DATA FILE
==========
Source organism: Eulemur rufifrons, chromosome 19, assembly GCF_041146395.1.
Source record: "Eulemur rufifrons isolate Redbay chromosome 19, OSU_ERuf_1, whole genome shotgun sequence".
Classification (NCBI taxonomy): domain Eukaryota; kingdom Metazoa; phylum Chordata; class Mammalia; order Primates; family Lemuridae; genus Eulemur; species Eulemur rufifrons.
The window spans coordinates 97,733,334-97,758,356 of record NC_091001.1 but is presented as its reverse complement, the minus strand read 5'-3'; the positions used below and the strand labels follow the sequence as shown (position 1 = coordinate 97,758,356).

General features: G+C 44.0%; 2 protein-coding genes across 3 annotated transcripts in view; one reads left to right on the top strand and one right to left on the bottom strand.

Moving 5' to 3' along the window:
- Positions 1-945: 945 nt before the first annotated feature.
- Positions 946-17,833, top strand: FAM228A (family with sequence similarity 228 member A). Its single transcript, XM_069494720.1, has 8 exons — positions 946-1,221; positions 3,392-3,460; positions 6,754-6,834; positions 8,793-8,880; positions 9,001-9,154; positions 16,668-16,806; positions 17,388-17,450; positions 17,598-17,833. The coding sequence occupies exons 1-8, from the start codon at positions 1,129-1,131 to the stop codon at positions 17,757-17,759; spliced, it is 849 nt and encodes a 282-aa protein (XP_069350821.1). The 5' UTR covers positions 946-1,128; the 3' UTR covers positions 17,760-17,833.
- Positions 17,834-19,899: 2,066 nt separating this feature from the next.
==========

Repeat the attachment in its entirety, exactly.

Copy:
Source organism: Eulemur rufifrons, chromosome 19, assembly GCF_041146395.1.
Source record: "Eulemur rufifrons isolate Redbay chromosome 19, OSU_ERuf_1, whole genome shotgun sequence".
Classification (NCBI taxonomy): domain Eukaryota; kingdom Metazoa; phylum Chordata; class Mammalia; order Primates; family Lemuridae; genus Eulemur; species Eulemur rufifrons.
The window spans coordinates 97,733,334-97,758,356 of record NC_091001.1 but is presented as its reverse complement, the minus strand read 5'-3'; the positions used below and the strand labels follow the sequence as shown (position 1 = coordinate 97,758,356).

General features: G+C 44.0%; 2 protein-coding genes across 3 annotated transcripts in view; one reads left to right on the top strand and one right to left on the bottom strand.

Moving 5' to 3' along the window:
- Positions 1-945: 945 nt before the first annotated feature.
- Positions 946-17,833, top strand: FAM228A (family with sequence similarity 228 member A). Its single transcript, XM_069494720.1, has 8 exons — positions 946-1,221; positions 3,392-3,460; positions 6,754-6,834; positions 8,793-8,880; positions 9,001-9,154; positions 16,668-16,806; positions 17,388-17,450; positions 17,598-17,833. The coding sequence occupies exons 1-8, from the start codon at positions 1,129-1,131 to the stop codon at positions 17,757-17,759; spliced, it is 849 nt and encodes a 282-aa protein (XP_069350821.1). The 5' UTR covers positions 946-1,128; the 3' UTR covers positions 17,760-17,833.
- Positions 17,834-19,899: 2,066 nt separating this feature from the next.